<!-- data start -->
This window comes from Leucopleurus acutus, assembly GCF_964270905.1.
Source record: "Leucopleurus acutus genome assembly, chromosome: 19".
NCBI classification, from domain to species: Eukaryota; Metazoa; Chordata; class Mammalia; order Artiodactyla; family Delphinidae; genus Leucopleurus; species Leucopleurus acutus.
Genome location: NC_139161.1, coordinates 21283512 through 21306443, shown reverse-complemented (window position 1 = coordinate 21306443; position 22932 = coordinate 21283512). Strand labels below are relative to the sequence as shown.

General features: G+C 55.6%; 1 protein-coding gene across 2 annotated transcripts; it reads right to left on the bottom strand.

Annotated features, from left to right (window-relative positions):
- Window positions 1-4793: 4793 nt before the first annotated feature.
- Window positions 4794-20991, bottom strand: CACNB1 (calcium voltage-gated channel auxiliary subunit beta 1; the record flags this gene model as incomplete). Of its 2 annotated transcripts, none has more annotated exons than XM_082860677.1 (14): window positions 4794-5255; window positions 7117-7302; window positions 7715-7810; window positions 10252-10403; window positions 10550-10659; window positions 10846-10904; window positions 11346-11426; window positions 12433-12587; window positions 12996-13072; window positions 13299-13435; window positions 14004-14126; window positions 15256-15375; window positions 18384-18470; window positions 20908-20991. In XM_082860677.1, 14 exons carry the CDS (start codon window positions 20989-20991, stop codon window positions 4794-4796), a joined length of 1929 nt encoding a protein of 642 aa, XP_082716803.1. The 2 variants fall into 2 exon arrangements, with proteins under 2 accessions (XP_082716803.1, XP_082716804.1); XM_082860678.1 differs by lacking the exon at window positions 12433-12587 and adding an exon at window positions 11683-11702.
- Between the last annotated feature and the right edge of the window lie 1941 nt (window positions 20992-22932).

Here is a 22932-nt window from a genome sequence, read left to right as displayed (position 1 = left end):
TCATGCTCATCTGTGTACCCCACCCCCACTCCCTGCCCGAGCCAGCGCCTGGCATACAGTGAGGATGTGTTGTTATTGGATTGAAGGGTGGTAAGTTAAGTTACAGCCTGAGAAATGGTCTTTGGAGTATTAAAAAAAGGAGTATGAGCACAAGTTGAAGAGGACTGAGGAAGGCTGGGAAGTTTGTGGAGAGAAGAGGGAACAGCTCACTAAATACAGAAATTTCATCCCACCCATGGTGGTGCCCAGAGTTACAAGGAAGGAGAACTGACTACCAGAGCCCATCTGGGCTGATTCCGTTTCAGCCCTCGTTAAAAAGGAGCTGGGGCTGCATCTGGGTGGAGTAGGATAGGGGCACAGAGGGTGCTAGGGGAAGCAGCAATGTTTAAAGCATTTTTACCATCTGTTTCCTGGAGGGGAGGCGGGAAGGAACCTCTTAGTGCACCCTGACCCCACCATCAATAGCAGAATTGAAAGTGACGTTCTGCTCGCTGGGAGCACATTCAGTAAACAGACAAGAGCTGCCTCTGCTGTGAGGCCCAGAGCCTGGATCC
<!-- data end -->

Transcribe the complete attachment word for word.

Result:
This window comes from Leucopleurus acutus, assembly GCF_964270905.1.
Source record: "Leucopleurus acutus genome assembly, chromosome: 19".
NCBI classification, from domain to species: Eukaryota; Metazoa; Chordata; class Mammalia; order Artiodactyla; family Delphinidae; genus Leucopleurus; species Leucopleurus acutus.
Genome location: NC_139161.1, coordinates 21283512 through 21306443, shown reverse-complemented (window position 1 = coordinate 21306443; position 22932 = coordinate 21283512). Strand labels below are relative to the sequence as shown.

General features: G+C 55.6%; 1 protein-coding gene across 2 annotated transcripts; it reads right to left on the bottom strand.

Annotated features, from left to right (window-relative positions):
- Window positions 1-4793: 4793 nt before the first annotated feature.
- Window positions 4794-20991, bottom strand: CACNB1 (calcium voltage-gated channel auxiliary subunit beta 1; the record flags this gene model as incomplete). Of its 2 annotated transcripts, none has more annotated exons than XM_082860677.1 (14): window positions 4794-5255; window positions 7117-7302; window positions 7715-7810; window positions 10252-10403; window positions 10550-10659; window positions 10846-10904; window positions 11346-11426; window positions 12433-12587; window positions 12996-13072; window positions 13299-13435; window positions 14004-14126; window positions 15256-15375; window positions 18384-18470; window positions 20908-20991. In XM_082860677.1, 14 exons carry the CDS (start codon window positions 20989-20991, stop codon window positions 4794-4796), a joined length of 1929 nt encoding a protein of 642 aa, XP_082716803.1. The 2 variants fall into 2 exon arrangements, with proteins under 2 accessions (XP_082716803.1, XP_082716804.1); XM_082860678.1 differs by lacking the exon at window positions 12433-12587 and adding an exon at window positions 11683-11702.
- Between the last annotated feature and the right edge of the window lie 1941 nt (window positions 20992-22932).

Here is a 22932-nt window from a genome sequence, read left to right as displayed (position 1 = left end):
TCATGCTCATCTGTGTACCCCACCCCCACTCCCTGCCCGAGCCAGCGCCTGGCATACAGTGAGGATGTGTTGTTATTGGATTGAAGGGTGGTAAGTTAAGTTACAGCCTGAGAAATGGTCTTTGGAGTATTAAAAAAAGGAGTATGAGCACAAGTTGAAGAGGACTGAGGAAGGCTGGGAAGTTTGTGGAGAGAAGAGGGAACAGCTCACTAAATACAGAAATTTCATCCCACCCATGGTGGTGCCCAGAGTTACAAGGAAGGAGAACTGACTACCAGAGCCCATCTGGGCTGATTCCGTTTCAGCCCTCGTTAAAAAGGAGCTGGGGCTGCATCTGGGTGGAGTAGGATAGGGGCACAGAGGGTGCTAGGGGAAGCAGCAATGTTTAAAGCATTTTTACCATCTGTTTCCTGGAGGGGAGGCGGGAAGGAACCTCTTAGTGCACCCTGACCCCACCATCAATAGCAGAATTGAAAGTGACGTTCTGCTCGCTGGGAGCACATTCAGTAAACAGACAAGAGCTGCCTCTGCTGTGAGGCCCAGAGCCTGGATCC